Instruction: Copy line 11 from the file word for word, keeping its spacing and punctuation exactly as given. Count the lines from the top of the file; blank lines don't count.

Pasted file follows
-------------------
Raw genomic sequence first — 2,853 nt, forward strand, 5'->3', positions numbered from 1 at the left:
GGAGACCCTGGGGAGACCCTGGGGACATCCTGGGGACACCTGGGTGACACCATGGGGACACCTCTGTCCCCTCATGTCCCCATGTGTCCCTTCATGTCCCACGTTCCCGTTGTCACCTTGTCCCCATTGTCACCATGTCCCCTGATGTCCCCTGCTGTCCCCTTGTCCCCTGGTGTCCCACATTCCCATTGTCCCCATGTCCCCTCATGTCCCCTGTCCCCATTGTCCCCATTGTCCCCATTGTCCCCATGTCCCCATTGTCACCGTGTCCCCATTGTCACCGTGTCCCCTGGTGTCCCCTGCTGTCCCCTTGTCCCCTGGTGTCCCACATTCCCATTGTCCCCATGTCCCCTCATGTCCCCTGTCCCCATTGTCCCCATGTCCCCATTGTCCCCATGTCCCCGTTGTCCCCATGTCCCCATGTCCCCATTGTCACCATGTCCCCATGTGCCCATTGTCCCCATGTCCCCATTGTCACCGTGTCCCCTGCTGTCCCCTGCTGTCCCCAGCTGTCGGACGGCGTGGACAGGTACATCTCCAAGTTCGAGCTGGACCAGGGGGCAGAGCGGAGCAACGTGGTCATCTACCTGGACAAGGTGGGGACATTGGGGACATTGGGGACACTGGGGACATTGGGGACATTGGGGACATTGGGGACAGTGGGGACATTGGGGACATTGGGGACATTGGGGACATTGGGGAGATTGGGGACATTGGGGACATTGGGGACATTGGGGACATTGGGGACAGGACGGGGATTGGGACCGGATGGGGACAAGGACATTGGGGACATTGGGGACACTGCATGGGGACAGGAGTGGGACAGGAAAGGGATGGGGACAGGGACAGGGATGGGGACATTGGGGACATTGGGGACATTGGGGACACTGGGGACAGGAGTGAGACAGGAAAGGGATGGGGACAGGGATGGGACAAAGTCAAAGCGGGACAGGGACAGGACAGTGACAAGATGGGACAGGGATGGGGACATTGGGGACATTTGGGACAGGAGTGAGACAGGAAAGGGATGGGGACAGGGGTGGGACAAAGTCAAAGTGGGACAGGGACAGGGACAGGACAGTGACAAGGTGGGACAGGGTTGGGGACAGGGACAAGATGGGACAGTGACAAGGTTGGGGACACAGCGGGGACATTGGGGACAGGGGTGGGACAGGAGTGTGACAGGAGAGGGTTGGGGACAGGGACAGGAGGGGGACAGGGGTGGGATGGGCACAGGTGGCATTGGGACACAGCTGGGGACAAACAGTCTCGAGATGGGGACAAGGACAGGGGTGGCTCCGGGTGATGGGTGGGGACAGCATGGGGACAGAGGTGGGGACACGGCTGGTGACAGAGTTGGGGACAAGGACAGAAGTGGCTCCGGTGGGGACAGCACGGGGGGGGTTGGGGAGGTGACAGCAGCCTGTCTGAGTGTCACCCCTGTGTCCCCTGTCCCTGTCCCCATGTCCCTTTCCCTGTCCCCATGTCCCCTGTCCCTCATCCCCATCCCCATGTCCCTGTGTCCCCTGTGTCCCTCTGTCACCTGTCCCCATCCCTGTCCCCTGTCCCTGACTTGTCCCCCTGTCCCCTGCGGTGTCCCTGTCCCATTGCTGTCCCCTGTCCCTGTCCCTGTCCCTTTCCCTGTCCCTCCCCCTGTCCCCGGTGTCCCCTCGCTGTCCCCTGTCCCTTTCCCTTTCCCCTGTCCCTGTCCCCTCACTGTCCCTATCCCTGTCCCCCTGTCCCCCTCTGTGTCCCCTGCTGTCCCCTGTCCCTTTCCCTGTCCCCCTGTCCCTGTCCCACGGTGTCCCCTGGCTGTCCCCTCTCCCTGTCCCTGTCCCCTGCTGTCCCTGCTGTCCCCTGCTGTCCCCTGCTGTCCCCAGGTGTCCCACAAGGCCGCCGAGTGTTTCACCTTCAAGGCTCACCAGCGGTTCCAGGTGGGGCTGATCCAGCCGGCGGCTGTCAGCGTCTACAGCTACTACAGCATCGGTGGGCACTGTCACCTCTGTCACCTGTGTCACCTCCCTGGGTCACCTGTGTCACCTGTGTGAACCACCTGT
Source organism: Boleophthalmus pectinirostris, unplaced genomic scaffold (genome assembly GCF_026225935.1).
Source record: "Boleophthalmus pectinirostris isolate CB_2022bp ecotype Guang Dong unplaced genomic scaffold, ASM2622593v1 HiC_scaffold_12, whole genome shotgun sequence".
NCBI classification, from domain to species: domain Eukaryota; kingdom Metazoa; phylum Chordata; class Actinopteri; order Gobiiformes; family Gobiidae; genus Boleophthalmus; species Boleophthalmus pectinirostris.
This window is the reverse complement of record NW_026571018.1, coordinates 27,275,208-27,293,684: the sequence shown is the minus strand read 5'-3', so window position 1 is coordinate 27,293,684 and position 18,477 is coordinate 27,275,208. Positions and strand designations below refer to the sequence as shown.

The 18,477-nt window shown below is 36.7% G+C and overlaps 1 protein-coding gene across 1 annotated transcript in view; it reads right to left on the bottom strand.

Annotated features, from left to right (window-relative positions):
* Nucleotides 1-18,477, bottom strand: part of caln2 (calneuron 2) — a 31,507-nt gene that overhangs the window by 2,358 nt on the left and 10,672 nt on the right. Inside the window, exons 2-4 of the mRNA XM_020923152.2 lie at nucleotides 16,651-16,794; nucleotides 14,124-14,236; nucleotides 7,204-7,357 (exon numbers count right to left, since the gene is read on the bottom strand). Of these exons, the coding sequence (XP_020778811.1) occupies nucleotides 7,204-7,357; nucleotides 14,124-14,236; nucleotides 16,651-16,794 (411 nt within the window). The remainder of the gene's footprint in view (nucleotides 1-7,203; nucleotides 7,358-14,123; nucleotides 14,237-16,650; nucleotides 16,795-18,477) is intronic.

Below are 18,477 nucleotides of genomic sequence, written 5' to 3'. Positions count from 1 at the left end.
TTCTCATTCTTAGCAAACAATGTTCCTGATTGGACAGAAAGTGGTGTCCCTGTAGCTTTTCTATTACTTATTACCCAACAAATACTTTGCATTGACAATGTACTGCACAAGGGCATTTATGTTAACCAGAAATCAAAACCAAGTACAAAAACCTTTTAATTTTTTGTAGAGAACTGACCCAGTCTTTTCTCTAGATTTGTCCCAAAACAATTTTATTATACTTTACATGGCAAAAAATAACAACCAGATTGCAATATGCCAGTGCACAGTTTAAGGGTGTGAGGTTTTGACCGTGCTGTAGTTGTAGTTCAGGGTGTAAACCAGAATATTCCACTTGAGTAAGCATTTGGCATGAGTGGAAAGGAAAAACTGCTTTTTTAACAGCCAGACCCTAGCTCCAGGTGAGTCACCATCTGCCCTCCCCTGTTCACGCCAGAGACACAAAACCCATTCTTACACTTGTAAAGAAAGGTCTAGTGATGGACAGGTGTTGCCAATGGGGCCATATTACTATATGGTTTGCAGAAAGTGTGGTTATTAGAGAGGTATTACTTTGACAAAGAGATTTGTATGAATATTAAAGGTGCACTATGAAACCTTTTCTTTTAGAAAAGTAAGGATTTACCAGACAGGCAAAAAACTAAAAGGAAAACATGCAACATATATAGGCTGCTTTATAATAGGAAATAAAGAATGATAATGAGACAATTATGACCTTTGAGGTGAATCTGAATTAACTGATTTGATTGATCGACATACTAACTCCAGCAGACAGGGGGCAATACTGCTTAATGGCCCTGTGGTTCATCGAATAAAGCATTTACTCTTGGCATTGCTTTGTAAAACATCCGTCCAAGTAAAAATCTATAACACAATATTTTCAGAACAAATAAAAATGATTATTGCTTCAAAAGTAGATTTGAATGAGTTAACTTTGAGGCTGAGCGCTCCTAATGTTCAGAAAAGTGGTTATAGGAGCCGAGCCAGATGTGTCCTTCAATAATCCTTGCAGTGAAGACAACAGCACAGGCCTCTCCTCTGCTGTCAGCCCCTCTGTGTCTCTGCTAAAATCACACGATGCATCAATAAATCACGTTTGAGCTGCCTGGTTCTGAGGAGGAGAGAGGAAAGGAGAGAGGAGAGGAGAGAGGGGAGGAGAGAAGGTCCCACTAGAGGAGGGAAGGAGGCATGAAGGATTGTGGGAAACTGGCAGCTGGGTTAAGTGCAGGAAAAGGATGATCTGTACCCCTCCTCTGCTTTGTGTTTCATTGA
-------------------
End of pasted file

TTCTCATTCTTAGCAAACAATGTTCCTGATTGGACAGAAAGTGGTGTCCCTGTAGCTTTTCTATTACTTATTACCCAACAAATACTTTGCATTGACAATGTACTGCACAAGGGCATTTATGTTAACCAGAAATCAAAACCAAGTACAAAAACCTTTTAATTTTTTGTAGAGAACTGACCCAGTCTTTTCTCTAGATTTGTCCCAAAACAATTTTATTATACTTTACATGGCAAAAAATAACAACCAGATTGCAATATGCCAGTGCACAGTTTAAGGGTGTGAGGTTTTGACCGTGCTGTAGTTGTAGTTCAGGGTGTAAACCAGAATATTCCACTTGAGTAAGCATTTGGCATGAGTGGAAAGGAAAAACTGCTTTTTTAACAGCCAGACCCTAGCTCCAGGTGAGTCACCATCTGCCCTCCCCTGTTCACGCCAGAGACACAAAACCCATTCTTACACTTGTAAAGAAAGGTCTAGTGATGGACAGGTGTTGCCAATGGGGCCATATTACTATATGGTTTGCAGAAAGTGTGGTTATTAGAGAGGTATTACTTTGACAAAGAGATTTGTATGAATATTAAAGGTGCACTATGAAACCTTTTCTTTTAGAAAAGTAAGGATTTACCAGACAGGCAAAAAACTAAAAGGAAAACATGCAACATATATAGGCTGCTTTATAATAGGAAATAAAGAATGATAATGAGACAATTATGACCTTTGAGGTGAATCTGAATTAACTGATTTGATTGATCGACATACTAACTCCAGCAGACAGGGGGCAATACTGCTTAATGGCCCTGTGGTTCATCGAATAAAGCATTTACTCTTGGCATTGCTTTGTAAAACATCCGTCCAAGTAAAAATCTATAACACAATATTTTCAGAACAAATAAAAATGATTATTGCTTCAAAAGTAGATTTGAATGAGTTAACTTTGAGGCTGAGCGCTCCTAATGTTCAGAAAAGTGGTTATAGGAGCCGAGCCAGATGTGTCCTTCAATAATCCTTGCAGTGAAGACAACAGCACAGGCCTCTCCTCTGCTGTCAGCCCCTCTGTGTCTCTGCTAAAATCACACGATGCATCAATAAATCACGTTTGAGCTGCCTGGTTCTGAGGAGGAGAGAGGAAAGGAGAGAGGAGAGGAGAGAGGGGAGGAGAGAAGGTCCCACTAGAGGAGGGAAGGAGGCATGAAGGATTGTGGGAAACTGGCAGCTGGGTTAAGTGCAGGAAAAGGATGATCTGTACCCCTCCTCTGCTTTGTGTTTCATTGA